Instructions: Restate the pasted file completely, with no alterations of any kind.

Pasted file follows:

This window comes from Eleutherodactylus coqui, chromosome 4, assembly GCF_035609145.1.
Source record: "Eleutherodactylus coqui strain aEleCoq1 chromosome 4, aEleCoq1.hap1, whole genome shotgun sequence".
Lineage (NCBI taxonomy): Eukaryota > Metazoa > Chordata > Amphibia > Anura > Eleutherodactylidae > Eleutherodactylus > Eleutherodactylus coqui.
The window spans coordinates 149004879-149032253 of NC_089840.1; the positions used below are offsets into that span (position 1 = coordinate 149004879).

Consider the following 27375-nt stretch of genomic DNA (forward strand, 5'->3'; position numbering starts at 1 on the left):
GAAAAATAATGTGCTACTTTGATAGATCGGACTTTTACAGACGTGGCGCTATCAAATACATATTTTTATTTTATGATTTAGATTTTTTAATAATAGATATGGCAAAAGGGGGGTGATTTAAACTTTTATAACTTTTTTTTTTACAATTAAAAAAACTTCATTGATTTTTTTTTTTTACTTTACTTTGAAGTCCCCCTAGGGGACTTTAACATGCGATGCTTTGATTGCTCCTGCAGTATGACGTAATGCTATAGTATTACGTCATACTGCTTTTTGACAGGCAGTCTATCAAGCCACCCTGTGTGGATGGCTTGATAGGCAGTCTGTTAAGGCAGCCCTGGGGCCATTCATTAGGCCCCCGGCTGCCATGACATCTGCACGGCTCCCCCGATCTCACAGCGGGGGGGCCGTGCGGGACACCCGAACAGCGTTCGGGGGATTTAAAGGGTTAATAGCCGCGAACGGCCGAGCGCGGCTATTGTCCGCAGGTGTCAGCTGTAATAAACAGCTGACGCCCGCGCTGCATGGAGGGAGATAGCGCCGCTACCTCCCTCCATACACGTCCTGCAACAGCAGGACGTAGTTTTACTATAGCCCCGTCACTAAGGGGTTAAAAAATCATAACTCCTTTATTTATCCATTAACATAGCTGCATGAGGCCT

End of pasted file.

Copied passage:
This window comes from Eleutherodactylus coqui, chromosome 4, assembly GCF_035609145.1.
Source record: "Eleutherodactylus coqui strain aEleCoq1 chromosome 4, aEleCoq1.hap1, whole genome shotgun sequence".
Lineage (NCBI taxonomy): Eukaryota > Metazoa > Chordata > Amphibia > Anura > Eleutherodactylidae > Eleutherodactylus > Eleutherodactylus coqui.
The window spans coordinates 149004879-149032253 of NC_089840.1; the positions used below are offsets into that span (position 1 = coordinate 149004879).

Consider the following 27375-nt stretch of genomic DNA (forward strand, 5'->3'; position numbering starts at 1 on the left):
GAAAAATAATGTGCTACTTTGATAGATCGGACTTTTACAGACGTGGCGCTATCAAATACATATTTTTATTTTATGATTTAGATTTTTTAATAATAGATATGGCAAAAGGGGGGTGATTTAAACTTTTATAACTTTTTTTTTTACAATTAAAAAAACTTCATTGATTTTTTTTTTTTACTTTACTTTGAAGTCCCCCTAGGGGACTTTAACATGCGATGCTTTGATTGCTCCTGCAGTATGACGTAATGCTATAGTATTACGTCATACTGCTTTTTGACAGGCAGTCTATCAAGCCACCCTGTGTGGATGGCTTGATAGGCAGTCTGTTAAGGCAGCCCTGGGGCCATTCATTAGGCCCCCGGCTGCCATGACATCTGCACGGCTCCCCCGATCTCACAGCGGGGGGGCCGTGCGGGACACCCGAACAGCGTTCGGGGGATTTAAAGGGTTAATAGCCGCGAACGGCCGAGCGCGGCTATTGTCCGCAGGTGTCAGCTGTAATAAACAGCTGACGCCCGCGCTGCATGGAGGGAGATAGCGCCGCTACCTCCCTCCATACACGTCCTGCAACAGCAGGACGTAGTTTTACTATAGCCCCGTCACTAAGGGGTTAAAAAATCATAACTCCTTTATTTATCCATTAACATAGCTGCATGAGGCCT